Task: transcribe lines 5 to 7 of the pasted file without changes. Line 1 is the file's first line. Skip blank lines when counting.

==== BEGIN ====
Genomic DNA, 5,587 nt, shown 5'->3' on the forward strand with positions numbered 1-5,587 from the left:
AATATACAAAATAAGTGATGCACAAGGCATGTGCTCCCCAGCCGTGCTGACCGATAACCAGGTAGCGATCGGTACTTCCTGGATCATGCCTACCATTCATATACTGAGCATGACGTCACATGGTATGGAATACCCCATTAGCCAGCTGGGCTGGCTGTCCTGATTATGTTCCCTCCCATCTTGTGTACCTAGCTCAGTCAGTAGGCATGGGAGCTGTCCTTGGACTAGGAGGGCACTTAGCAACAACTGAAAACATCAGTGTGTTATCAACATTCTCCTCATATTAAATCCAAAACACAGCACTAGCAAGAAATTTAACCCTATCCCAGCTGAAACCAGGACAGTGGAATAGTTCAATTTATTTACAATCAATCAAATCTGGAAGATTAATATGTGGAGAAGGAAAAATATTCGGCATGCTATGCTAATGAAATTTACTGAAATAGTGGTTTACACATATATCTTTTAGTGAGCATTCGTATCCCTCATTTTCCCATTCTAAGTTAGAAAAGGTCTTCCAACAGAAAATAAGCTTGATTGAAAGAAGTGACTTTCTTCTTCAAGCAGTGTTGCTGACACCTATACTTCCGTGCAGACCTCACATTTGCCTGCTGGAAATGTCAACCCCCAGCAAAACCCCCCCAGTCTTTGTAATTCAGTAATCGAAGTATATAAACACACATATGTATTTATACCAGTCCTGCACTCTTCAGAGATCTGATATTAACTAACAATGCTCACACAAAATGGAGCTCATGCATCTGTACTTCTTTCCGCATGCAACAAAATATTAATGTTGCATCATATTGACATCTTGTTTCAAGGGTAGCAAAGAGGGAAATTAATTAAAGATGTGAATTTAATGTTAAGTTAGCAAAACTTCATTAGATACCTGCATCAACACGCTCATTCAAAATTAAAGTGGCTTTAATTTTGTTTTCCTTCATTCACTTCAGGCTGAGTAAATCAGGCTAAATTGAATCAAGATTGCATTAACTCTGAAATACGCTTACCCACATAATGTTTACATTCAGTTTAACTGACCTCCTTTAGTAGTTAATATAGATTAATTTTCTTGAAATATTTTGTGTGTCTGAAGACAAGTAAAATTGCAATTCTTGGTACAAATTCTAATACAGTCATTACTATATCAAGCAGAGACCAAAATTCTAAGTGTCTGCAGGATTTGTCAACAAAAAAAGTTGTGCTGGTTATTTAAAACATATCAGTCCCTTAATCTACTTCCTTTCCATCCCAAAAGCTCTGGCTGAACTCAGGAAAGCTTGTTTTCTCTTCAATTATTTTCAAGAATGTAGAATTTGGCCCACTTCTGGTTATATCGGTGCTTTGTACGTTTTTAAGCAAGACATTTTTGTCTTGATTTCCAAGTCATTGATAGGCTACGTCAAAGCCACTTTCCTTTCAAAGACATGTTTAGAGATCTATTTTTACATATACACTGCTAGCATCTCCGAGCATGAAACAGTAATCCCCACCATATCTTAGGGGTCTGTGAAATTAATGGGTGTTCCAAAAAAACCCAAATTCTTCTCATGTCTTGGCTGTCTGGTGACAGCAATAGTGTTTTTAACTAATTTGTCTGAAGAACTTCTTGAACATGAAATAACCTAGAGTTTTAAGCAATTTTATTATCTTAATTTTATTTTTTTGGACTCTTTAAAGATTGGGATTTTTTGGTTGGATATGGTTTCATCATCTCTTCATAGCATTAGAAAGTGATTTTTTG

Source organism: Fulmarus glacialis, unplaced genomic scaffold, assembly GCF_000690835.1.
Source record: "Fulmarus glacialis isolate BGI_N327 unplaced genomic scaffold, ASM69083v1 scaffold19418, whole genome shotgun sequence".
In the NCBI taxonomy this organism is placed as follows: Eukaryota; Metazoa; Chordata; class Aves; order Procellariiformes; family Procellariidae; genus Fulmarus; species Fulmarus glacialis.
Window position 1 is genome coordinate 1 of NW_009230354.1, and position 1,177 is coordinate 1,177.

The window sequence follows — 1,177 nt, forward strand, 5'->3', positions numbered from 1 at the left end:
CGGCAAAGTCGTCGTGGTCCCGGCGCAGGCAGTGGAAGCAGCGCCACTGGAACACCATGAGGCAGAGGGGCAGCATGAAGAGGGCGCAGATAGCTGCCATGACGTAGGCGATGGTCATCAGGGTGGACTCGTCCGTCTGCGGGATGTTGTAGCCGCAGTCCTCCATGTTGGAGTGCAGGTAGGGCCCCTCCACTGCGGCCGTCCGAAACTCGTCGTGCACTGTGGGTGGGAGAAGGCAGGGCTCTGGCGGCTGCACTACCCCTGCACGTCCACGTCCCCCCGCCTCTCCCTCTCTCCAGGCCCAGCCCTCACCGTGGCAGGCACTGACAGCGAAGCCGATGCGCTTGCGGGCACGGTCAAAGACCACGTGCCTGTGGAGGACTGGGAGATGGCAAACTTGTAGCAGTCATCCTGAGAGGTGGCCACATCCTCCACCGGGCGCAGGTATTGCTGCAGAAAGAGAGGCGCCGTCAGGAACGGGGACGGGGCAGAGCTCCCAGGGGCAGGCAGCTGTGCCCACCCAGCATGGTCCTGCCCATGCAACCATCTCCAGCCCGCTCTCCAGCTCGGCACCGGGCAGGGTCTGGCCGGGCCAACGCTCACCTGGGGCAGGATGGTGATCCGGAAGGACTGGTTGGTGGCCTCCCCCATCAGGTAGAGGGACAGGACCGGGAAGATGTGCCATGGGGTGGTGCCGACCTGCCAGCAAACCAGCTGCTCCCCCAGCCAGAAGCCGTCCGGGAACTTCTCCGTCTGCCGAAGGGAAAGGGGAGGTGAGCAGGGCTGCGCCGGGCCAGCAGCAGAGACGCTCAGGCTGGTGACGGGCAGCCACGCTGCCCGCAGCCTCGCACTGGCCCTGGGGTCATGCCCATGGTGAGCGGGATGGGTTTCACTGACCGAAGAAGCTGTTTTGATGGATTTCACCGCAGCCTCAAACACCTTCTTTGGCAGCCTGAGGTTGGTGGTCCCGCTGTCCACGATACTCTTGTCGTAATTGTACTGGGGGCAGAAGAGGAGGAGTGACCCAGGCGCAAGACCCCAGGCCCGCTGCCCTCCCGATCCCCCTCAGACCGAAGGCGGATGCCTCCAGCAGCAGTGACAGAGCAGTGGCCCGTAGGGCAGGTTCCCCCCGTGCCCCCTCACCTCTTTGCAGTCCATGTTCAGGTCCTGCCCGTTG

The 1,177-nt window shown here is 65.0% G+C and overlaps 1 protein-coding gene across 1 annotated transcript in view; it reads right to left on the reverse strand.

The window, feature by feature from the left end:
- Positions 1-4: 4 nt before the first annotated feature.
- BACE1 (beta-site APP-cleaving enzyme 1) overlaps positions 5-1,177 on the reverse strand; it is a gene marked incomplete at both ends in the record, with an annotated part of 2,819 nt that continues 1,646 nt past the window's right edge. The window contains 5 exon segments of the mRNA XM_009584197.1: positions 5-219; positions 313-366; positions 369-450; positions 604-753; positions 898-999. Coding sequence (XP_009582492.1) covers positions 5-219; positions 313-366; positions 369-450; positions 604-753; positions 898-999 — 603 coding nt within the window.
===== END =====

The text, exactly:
In the NCBI taxonomy this organism is placed as follows: Eukaryota; Metazoa; Chordata; class Aves; order Procellariiformes; family Procellariidae; genus Fulmarus; species Fulmarus glacialis.
Window position 1 is genome coordinate 1 of NW_009230354.1, and position 1,177 is coordinate 1,177.

The window sequence follows — 1,177 nt, forward strand, 5'->3', positions numbered from 1 at the left end: